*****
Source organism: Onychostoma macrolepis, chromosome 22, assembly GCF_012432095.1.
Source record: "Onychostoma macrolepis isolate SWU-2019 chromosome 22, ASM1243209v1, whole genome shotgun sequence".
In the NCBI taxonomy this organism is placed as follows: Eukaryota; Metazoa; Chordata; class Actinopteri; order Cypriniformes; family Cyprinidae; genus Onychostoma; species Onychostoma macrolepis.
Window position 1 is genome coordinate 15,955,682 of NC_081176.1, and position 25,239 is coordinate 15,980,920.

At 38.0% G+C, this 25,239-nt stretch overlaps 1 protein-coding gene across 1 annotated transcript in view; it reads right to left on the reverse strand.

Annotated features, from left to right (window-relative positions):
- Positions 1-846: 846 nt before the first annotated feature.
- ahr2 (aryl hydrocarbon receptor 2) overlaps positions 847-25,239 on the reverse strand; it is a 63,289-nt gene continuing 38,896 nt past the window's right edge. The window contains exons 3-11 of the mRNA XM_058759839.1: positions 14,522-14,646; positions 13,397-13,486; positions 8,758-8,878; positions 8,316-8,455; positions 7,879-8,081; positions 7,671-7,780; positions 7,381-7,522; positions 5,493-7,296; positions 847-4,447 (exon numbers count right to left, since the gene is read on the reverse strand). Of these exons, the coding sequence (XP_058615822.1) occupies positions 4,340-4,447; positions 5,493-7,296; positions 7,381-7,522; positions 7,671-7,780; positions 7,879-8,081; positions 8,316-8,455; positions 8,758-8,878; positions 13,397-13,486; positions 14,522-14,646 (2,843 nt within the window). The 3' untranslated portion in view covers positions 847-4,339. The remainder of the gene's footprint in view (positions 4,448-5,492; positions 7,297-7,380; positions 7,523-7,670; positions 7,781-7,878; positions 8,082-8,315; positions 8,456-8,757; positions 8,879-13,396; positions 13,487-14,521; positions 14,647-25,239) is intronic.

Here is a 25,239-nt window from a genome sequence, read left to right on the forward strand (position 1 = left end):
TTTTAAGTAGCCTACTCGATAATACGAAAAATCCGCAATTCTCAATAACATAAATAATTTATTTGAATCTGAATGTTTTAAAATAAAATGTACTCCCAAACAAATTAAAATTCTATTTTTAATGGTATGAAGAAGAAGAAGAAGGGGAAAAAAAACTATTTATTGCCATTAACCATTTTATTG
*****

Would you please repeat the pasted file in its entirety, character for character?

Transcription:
Source organism: Onychostoma macrolepis, chromosome 22, assembly GCF_012432095.1.
Source record: "Onychostoma macrolepis isolate SWU-2019 chromosome 22, ASM1243209v1, whole genome shotgun sequence".
In the NCBI taxonomy this organism is placed as follows: Eukaryota; Metazoa; Chordata; class Actinopteri; order Cypriniformes; family Cyprinidae; genus Onychostoma; species Onychostoma macrolepis.
Window position 1 is genome coordinate 15,955,682 of NC_081176.1, and position 25,239 is coordinate 15,980,920.

At 38.0% G+C, this 25,239-nt stretch overlaps 1 protein-coding gene across 1 annotated transcript in view; it reads right to left on the reverse strand.

Annotated features, from left to right (window-relative positions):
- Positions 1-846: 846 nt before the first annotated feature.
- ahr2 (aryl hydrocarbon receptor 2) overlaps positions 847-25,239 on the reverse strand; it is a 63,289-nt gene continuing 38,896 nt past the window's right edge. The window contains exons 3-11 of the mRNA XM_058759839.1: positions 14,522-14,646; positions 13,397-13,486; positions 8,758-8,878; positions 8,316-8,455; positions 7,879-8,081; positions 7,671-7,780; positions 7,381-7,522; positions 5,493-7,296; positions 847-4,447 (exon numbers count right to left, since the gene is read on the reverse strand). Of these exons, the coding sequence (XP_058615822.1) occupies positions 4,340-4,447; positions 5,493-7,296; positions 7,381-7,522; positions 7,671-7,780; positions 7,879-8,081; positions 8,316-8,455; positions 8,758-8,878; positions 13,397-13,486; positions 14,522-14,646 (2,843 nt within the window). The 3' untranslated portion in view covers positions 847-4,339. The remainder of the gene's footprint in view (positions 4,448-5,492; positions 7,297-7,380; positions 7,523-7,670; positions 7,781-7,878; positions 8,082-8,315; positions 8,456-8,757; positions 8,879-13,396; positions 13,487-14,521; positions 14,647-25,239) is intronic.

Here is a 25,239-nt window from a genome sequence, read left to right on the forward strand (position 1 = left end):
TTTTAAGTAGCCTACTCGATAATACGAAAAATCCGCAATTCTCAATAACATAAATAATTTATTTGAATCTGAATGTTTTAAAATAAAATGTACTCCCAAACAAATTAAAATTCTATTTTTAATGGTATGAAGAAGAAGAAGAAGGGGAAAAAAAACTATTTATTGCCATTAACCATTTTATTG